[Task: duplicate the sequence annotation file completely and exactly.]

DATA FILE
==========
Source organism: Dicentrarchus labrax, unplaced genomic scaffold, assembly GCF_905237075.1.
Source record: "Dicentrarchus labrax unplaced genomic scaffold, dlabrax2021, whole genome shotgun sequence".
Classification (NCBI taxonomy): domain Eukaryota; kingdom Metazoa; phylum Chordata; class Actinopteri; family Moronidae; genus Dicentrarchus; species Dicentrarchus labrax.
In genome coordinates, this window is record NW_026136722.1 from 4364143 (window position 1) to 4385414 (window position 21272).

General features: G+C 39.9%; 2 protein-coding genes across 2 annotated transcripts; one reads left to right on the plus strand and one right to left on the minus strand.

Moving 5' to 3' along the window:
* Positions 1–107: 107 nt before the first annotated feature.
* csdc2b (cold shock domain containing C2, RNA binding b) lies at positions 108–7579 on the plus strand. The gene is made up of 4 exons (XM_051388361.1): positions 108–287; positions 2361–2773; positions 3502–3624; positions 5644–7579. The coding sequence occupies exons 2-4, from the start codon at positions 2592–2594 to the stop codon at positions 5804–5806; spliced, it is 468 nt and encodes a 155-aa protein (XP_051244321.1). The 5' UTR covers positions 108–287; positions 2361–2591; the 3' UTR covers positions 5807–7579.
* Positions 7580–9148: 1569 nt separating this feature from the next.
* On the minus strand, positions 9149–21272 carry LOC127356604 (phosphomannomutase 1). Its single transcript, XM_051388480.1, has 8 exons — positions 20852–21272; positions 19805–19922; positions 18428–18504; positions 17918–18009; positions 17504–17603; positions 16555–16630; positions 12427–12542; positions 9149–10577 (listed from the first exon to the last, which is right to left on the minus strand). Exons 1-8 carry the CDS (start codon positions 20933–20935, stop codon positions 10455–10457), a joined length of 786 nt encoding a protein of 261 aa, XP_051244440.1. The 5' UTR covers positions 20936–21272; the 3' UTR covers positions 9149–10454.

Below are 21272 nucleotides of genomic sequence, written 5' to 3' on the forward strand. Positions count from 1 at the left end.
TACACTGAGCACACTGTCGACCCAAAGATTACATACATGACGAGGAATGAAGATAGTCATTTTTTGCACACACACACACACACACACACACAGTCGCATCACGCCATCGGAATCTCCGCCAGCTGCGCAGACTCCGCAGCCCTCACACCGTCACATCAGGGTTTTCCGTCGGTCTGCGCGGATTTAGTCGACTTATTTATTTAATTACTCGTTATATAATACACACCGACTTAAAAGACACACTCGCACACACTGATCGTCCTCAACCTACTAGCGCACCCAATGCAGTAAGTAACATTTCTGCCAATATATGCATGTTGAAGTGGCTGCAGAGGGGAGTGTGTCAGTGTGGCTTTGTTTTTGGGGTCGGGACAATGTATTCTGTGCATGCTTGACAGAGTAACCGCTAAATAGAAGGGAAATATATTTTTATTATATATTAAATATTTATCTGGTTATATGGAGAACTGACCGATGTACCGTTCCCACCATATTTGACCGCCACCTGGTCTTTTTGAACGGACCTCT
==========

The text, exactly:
Source organism: Dicentrarchus labrax, unplaced genomic scaffold, assembly GCF_905237075.1.
Source record: "Dicentrarchus labrax unplaced genomic scaffold, dlabrax2021, whole genome shotgun sequence".
Classification (NCBI taxonomy): domain Eukaryota; kingdom Metazoa; phylum Chordata; class Actinopteri; family Moronidae; genus Dicentrarchus; species Dicentrarchus labrax.
In genome coordinates, this window is record NW_026136722.1 from 4364143 (window position 1) to 4385414 (window position 21272).

General features: G+C 39.9%; 2 protein-coding genes across 2 annotated transcripts; one reads left to right on the plus strand and one right to left on the minus strand.

Moving 5' to 3' along the window:
* Positions 1–107: 107 nt before the first annotated feature.
* csdc2b (cold shock domain containing C2, RNA binding b) lies at positions 108–7579 on the plus strand. The gene is made up of 4 exons (XM_051388361.1): positions 108–287; positions 2361–2773; positions 3502–3624; positions 5644–7579. The coding sequence occupies exons 2-4, from the start codon at positions 2592–2594 to the stop codon at positions 5804–5806; spliced, it is 468 nt and encodes a 155-aa protein (XP_051244321.1). The 5' UTR covers positions 108–287; positions 2361–2591; the 3' UTR covers positions 5807–7579.
* Positions 7580–9148: 1569 nt separating this feature from the next.
* On the minus strand, positions 9149–21272 carry LOC127356604 (phosphomannomutase 1). Its single transcript, XM_051388480.1, has 8 exons — positions 20852–21272; positions 19805–19922; positions 18428–18504; positions 17918–18009; positions 17504–17603; positions 16555–16630; positions 12427–12542; positions 9149–10577 (listed from the first exon to the last, which is right to left on the minus strand). Exons 1-8 carry the CDS (start codon positions 20933–20935, stop codon positions 10455–10457), a joined length of 786 nt encoding a protein of 261 aa, XP_051244440.1. The 5' UTR covers positions 20936–21272; the 3' UTR covers positions 9149–10454.

Below are 21272 nucleotides of genomic sequence, written 5' to 3' on the forward strand. Positions count from 1 at the left end.
TACACTGAGCACACTGTCGACCCAAAGATTACATACATGACGAGGAATGAAGATAGTCATTTTTTGCACACACACACACACACACACACACAGTCGCATCACGCCATCGGAATCTCCGCCAGCTGCGCAGACTCCGCAGCCCTCACACCGTCACATCAGGGTTTTCCGTCGGTCTGCGCGGATTTAGTCGACTTATTTATTTAATTACTCGTTATATAATACACACCGACTTAAAAGACACACTCGCACACACTGATCGTCCTCAACCTACTAGCGCACCCAATGCAGTAAGTAACATTTCTGCCAATATATGCATGTTGAAGTGGCTGCAGAGGGGAGTGTGTCAGTGTGGCTTTGTTTTTGGGGTCGGGACAATGTATTCTGTGCATGCTTGACAGAGTAACCGCTAAATAGAAGGGAAATATATTTTTATTATATATTAAATATTTATCTGGTTATATGGAGAACTGACCGATGTACCGTTCCCACCATATTTGACCGCCACCTGGTCTTTTTGAACGGACCTCT